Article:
[Image courtesy of MNVotes]
I got this press release yesterday from the Minnesota Secretary of State's office:
SAINT PAUL, Minnesota -- September 26, 2013 -- Minnesotans will now be able to apply online to register to vote, or update their existing registration, thanks to an application developed by the Office of the Minnesota Secretary of State and accessed at mnvotes.org. The online process will deliver convenience to voters, reduce errors in voter rosters, and deliver significant cost- and time-savings for local election officials.
"Today we join many states that have already demonstrated that online registration is secure and that it saves taxpayers money," says Minnesota Secretary of State Mark Ritchie.
In addition to launching online voter registration during National Voter Registration Month, the office is making absentee ballot applications available online for military and overseas voters. This will allow those voters to apply for an absentee ballot quickly and easily without the need to print, scan forms, and return by mail, fax or email. In the 2012 general election, there were 10,506 absentee ballots successfully cast by military and overseas Minnesota voters.
"This is a great improvement in voting absentee for our men and women overseas or at U.S. military bases far from home," said retired Lt. Col. John Kingrey, judge advocate general officer, Army Reserve. "Those defending our freedoms should be able to exercise their right to vote in a simple, straightforward manner."
Ritchie noted that applying for voter registration online provides another delivery method for the application but will not replace paper applications, which will still be available.
The online tool was built to ensure that only persons providing verifiable identification numbers will be able to register, and online applications will go through the same verification process as paper registrations. Information provided on the application will be verified with data from the state's Driver and Vehicle Services or Social Security Administration. County election officials will continue to review applications in the Statewide Voter Registration System and be responsible for approving an application or otherwise. If approved, the applicant will be added to the voter roster, and a postcard will be mailed to the voter to verify their address and provide the location of their polling place.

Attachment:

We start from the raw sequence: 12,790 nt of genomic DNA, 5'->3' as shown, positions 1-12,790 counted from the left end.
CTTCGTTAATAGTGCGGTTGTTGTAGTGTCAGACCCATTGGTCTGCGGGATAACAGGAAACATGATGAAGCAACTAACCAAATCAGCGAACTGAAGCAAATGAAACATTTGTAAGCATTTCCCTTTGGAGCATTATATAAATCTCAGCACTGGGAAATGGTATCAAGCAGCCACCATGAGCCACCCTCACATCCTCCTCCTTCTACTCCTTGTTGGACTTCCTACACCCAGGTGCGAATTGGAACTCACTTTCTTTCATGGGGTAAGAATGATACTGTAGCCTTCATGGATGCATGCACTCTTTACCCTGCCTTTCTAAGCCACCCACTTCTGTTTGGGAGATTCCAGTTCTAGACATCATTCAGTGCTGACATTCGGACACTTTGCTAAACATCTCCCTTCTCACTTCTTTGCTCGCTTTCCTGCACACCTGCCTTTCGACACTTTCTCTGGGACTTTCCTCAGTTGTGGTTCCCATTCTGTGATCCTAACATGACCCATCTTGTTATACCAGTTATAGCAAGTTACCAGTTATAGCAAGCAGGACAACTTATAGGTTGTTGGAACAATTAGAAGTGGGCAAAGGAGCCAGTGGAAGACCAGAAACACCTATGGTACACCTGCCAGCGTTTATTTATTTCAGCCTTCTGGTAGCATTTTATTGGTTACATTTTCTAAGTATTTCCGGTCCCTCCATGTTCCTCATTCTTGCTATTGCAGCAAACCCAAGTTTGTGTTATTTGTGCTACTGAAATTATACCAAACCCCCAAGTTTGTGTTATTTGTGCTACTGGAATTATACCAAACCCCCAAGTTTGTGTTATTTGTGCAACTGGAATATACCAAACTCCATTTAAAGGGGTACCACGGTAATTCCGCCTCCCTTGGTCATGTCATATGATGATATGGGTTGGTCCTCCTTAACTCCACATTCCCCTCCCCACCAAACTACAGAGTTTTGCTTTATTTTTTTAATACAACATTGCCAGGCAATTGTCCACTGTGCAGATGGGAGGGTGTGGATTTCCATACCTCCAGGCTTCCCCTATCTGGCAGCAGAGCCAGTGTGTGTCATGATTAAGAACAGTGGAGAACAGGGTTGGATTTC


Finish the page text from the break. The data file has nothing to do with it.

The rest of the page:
According to Ritchie, online registration will reduce the primary costs of current registration: paper, printing, postage and manual data entry. The Office of the Secretary of State estimates the time required by counties to process an online application will be one-third to one-half of that needed to process a paper application.
In addition to reducing the workload and cost of processing registrations, online registration minimizes inaccurate records that arise from processing handwritten paper forms, such as data entry error, illegible handwriting and incomplete forms. More accurate registration rolls will lead to fewer problems and shorter lines on Election Days as voters will have updated and accurate records when they arrive at the polling place.
"I expect that all county election officials will greatly appreciate online registration," says Debby Erickson, deputy auditor and elections coordinator for Crow Wing County, and chair of the Elections Committee for the Minnesota Association of County Officers. "It's going to significantly reduce the time and associated costs of manual data entry and processing. We'll have more accurate voter rosters at the polling place."
Minnesota is the 15th state to offer online voter registration, joining California, Colorado, Indiana, Kansas, Louisiana, Maryland, Nevada, New York, Oregon, South Carolina, Utah, Virginia and Washington. Arizona first introduced online registration in 2002. Six other states, Connecticut, Delaware, Georgia, Hawaii, Illinois and West Virginia, plan to implement online registration in the near future. According to projections by the Pew Charitable Trusts at least half of the states will employ online registration by 2016.
"In a world where people bank, renew their license, and pay taxes online, citizens expect that online voter registration will be available, as well," says David Becker, director of The Pew Charitable Trusts' election initiatives project. "With online voter registration, states and counties save taxpayer dollars while reducing workload and errors in their voter rolls."
Ritchie encourages Minnesotans to check their registration online to ensure it is up-to-date. In Minnesota, a person must re-register to vote if their address has changed, if they have changed names, or if they have not voted in the previous four years.
More than 35 municipalities across the state will hold elections on November 5 for various city officers, and 113 school districts will hold elections for school board members and/or have ballot questions. Eligible voters will be able to register online up until 5 p.m. on October 15. Pre-registration is not required, and eligible voters may register at their polling place on Election Day.